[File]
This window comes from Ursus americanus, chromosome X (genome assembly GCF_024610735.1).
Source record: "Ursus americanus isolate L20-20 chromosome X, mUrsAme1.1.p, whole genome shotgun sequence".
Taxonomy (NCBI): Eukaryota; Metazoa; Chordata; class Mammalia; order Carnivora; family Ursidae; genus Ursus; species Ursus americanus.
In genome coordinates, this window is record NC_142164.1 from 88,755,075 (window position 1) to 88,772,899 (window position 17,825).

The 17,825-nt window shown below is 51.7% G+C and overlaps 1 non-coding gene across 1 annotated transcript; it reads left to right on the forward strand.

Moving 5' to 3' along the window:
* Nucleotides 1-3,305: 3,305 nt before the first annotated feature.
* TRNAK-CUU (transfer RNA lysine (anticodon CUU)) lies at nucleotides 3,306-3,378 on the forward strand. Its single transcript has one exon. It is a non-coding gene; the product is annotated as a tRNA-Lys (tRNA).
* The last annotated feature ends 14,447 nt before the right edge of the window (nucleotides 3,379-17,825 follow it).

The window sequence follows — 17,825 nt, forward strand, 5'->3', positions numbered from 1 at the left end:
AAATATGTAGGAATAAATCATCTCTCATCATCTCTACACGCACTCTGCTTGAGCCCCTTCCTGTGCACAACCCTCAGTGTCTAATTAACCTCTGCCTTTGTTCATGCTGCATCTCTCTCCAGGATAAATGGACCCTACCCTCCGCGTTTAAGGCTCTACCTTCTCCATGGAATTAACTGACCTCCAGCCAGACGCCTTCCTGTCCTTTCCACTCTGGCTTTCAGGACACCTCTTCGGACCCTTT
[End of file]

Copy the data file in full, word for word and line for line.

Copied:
This window comes from Ursus americanus, chromosome X (genome assembly GCF_024610735.1).
Source record: "Ursus americanus isolate L20-20 chromosome X, mUrsAme1.1.p, whole genome shotgun sequence".
Taxonomy (NCBI): Eukaryota; Metazoa; Chordata; class Mammalia; order Carnivora; family Ursidae; genus Ursus; species Ursus americanus.
In genome coordinates, this window is record NC_142164.1 from 88,755,075 (window position 1) to 88,772,899 (window position 17,825).

The 17,825-nt window shown below is 51.7% G+C and overlaps 1 non-coding gene across 1 annotated transcript; it reads left to right on the forward strand.

Moving 5' to 3' along the window:
* Nucleotides 1-3,305: 3,305 nt before the first annotated feature.
* TRNAK-CUU (transfer RNA lysine (anticodon CUU)) lies at nucleotides 3,306-3,378 on the forward strand. Its single transcript has one exon. It is a non-coding gene; the product is annotated as a tRNA-Lys (tRNA).
* The last annotated feature ends 14,447 nt before the right edge of the window (nucleotides 3,379-17,825 follow it).

The window sequence follows — 17,825 nt, forward strand, 5'->3', positions numbered from 1 at the left end:
AAATATGTAGGAATAAATCATCTCTCATCATCTCTACACGCACTCTGCTTGAGCCCCTTCCTGTGCACAACCCTCAGTGTCTAATTAACCTCTGCCTTTGTTCATGCTGCATCTCTCTCCAGGATAAATGGACCCTACCCTCCGCGTTTAAGGCTCTACCTTCTCCATGGAATTAACTGACCTCCAGCCAGACGCCTTCCTGTCCTTTCCACTCTGGCTTTCAGGACACCTCTTCGGACCCTTT